We are having a rough time after all these months of the “new normal.” The pandemic, economic and housing struggles, and our racist chickens once more coming home to roost.
I am calling it American Fatigue Syndrome at this point.
There has been a lot of buzz on the internet and elsewhere about suicide prevention lately, and for good reason. The psychological and emotional stresses of not being able to pay the rent, support the family, or simply go to work and do a job, losing your home and independence, or sitting at home on your lonesome for months – and on top of that for people of color the knowledge that every time they leave the house they might not come back, and that they don’t even need to leave the house because some righteous uniform might break in and shoot them in their homes – it all adds up.
By the way, if you are thinking of hurting yourself in any way, or killing yourself, call the Suicide Hotline: 800-273-8255. Persist: listen to the recording, press the numbers indicated until you get to where you need to be.
They have a special division for veterans.
If you want to speak to someone local, call Vashon Youth and Family Services, 206-463-5511, and the good people there will do their best to get you where you need to go.
Always remember that you are important, you matter, to your family and friends and yourself. Never forget that! We need you here, alive and miserable, hanging in with the rest of us poor benighted human beings. It is a hard time, no question, and some of us are prone to having hard times, anyway. Depression is always lurking for some.
I am familiar with the feeling of putting up with so much pain and so much exhaustion for so long that a quick exit can seem like a good idea, but it is not. It is a lousy idea, and it is a lie. If you find yourself in that dark place, ask for help, immediately. I encourage you to keep asking until you find someone to listen to you who will encourage you to put your own well-being first. You matter.
The economic situation is part of what is grinding people down, but worse economic crashes have happened before, like the Boeing Bust in Seattle around 1970.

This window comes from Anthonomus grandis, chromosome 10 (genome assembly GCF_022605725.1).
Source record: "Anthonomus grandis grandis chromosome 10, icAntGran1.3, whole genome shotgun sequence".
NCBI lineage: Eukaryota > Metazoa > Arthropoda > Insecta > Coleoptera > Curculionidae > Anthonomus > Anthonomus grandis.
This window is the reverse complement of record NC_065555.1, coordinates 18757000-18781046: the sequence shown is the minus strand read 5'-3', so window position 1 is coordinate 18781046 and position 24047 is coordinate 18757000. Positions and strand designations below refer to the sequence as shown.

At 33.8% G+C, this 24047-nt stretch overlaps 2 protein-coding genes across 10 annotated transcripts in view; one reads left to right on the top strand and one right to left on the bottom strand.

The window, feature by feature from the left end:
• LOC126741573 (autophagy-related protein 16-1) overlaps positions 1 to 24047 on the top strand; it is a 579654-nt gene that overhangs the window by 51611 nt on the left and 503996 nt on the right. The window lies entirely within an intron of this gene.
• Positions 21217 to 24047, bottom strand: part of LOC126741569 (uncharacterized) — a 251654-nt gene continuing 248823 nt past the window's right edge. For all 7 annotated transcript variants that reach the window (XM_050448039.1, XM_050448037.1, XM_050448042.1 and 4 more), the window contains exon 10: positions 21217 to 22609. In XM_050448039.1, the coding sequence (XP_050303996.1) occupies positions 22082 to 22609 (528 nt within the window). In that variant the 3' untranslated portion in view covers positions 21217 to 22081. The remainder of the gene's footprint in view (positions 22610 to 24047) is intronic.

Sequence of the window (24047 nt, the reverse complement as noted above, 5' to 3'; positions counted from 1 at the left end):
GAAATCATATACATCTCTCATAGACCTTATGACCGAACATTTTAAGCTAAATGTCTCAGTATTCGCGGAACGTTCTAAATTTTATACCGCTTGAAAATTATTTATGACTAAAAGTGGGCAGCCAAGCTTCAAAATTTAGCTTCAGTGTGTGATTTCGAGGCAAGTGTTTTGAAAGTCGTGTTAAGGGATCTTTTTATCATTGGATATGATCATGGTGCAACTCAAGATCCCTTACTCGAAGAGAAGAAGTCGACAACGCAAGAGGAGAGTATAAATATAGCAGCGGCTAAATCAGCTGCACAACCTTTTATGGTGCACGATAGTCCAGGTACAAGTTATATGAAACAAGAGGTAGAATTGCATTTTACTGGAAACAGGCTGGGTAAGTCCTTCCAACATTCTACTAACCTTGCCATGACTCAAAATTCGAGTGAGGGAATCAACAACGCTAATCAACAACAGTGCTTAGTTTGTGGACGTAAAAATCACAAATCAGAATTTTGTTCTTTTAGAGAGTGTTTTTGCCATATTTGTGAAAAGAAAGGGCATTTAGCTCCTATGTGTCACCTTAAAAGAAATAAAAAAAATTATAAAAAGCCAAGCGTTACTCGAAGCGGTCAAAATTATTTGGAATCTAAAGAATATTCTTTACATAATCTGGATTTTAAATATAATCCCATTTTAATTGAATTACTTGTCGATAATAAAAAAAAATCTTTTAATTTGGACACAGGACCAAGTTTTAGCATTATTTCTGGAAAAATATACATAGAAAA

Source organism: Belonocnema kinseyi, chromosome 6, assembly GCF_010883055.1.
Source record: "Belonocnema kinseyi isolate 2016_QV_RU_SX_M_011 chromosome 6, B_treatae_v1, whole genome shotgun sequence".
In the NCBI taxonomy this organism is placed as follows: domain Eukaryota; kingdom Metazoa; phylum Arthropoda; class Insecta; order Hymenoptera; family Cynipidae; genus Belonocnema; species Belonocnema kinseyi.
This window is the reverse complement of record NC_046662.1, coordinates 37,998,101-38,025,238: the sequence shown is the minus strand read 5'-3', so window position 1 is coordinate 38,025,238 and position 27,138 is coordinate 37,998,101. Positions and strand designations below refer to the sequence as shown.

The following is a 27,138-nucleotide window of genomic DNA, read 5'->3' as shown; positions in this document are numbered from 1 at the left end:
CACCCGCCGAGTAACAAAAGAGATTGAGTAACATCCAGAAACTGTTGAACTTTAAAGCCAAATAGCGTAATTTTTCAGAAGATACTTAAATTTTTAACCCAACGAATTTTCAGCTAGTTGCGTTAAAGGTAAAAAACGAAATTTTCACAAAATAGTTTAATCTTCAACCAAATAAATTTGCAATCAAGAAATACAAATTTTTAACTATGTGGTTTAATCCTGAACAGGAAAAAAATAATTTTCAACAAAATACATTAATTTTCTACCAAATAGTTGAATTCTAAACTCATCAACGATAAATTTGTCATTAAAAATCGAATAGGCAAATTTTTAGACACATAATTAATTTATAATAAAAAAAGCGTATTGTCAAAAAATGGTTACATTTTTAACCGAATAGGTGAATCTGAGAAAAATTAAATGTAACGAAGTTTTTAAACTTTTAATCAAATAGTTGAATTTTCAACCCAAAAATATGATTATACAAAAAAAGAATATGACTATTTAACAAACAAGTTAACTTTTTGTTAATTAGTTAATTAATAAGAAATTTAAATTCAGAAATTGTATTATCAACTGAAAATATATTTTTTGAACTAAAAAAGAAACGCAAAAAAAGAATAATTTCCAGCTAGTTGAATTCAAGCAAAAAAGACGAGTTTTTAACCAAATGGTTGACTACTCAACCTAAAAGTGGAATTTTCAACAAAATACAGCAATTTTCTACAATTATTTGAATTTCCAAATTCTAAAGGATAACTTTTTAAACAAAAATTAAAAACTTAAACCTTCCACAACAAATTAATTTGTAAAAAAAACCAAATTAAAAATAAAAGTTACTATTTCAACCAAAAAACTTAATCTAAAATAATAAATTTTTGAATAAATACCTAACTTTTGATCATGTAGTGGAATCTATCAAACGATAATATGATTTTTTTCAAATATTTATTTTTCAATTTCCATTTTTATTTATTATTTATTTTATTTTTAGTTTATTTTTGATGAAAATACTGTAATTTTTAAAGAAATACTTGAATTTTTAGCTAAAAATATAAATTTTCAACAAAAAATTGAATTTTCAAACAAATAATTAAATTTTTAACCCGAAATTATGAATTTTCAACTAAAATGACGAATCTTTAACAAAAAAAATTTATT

“Will the last person leaving Seattle – Turn out the lights.” — billboard, Seattle, April 1971.
That happened before the current 18 to 49-year-old cohort which is now struggling financially and other ways, was born. It happened before Bill Gates & company kicked off the technology revolution here. It happened before the internet and social media and the gig economy came into being. How did people survive?
They did what they had to do. Some left Seattle, some got other jobs here if they could find them, and many of the fired Boeing employees went on to start their own businesses.
Of course, those people had it hard, but were not dealing with multiple pressures to the extent we are now.
Big sigh. I was hoping to write a nice humorous essay this time to give everyone some sorely needed comic relief and not mention the Manchurian Cantaloupe (tip o’ the hat to whoever thought that up), but how do I ignore the mastodon in the room?
In the last debate, he looked unusually controlled. He must have been schooled severely by his advisors. Yet he still claimed he was the “least racist person in the room,” and that as president he had “done more for black people than anyone since Abraham Lincoln.”
If his nose grew every time he lied, it would be the size of a redwood by now.
Tip for you people who adore him: if he offers you Kool-Aid, do not accept it.
I miss writing humor. I miss a world where I could ignore politics and leave it to others, as long as my family and I were able to Tuel along (ho ho) minding our own business and living our lives in peace.
Over the years I have heard many people express a longing to be left alone to live their lives in peace. That is what a lot of us want. Turns out we should want more: a government not run by criminals, for example.
No matter who is declared the winner of the election, almost half the country’s population will be angry, grief-stricken, and unwilling to accept the outcome.
So hold onto your hats, buckle up and love one another, and yourself. We are going to come through this the same way we have come through everything else: together.
Blessings, love, peace, and grace to you all, and don’t forget to laugh sometimes.